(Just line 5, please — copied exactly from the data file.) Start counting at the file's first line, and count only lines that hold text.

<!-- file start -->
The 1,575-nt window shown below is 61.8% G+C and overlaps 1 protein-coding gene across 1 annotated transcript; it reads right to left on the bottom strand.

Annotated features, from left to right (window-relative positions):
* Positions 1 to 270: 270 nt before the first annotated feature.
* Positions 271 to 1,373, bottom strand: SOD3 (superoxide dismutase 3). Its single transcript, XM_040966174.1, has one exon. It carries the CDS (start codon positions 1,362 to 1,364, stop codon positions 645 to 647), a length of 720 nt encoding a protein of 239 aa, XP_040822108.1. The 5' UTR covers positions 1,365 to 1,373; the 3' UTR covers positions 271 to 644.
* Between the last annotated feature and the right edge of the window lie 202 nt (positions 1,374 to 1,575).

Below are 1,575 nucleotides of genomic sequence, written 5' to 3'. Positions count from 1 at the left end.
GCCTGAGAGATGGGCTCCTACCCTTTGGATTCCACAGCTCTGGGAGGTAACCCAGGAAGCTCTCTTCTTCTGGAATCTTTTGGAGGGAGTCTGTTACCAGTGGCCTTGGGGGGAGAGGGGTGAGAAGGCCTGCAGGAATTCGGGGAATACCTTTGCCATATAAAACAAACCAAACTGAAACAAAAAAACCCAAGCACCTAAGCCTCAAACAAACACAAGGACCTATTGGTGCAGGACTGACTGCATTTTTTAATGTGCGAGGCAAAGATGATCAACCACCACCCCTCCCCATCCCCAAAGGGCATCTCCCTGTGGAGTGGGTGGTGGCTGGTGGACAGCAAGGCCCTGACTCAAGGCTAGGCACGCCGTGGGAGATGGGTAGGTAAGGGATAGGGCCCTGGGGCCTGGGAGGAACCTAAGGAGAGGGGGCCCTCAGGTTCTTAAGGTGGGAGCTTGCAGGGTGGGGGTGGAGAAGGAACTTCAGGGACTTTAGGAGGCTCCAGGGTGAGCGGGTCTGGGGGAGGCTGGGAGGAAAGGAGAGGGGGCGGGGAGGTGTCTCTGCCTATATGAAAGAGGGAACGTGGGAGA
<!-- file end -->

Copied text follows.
* Between the last annotated feature and the right edge of the window lie 202 nt (positions 1,374 to 1,575).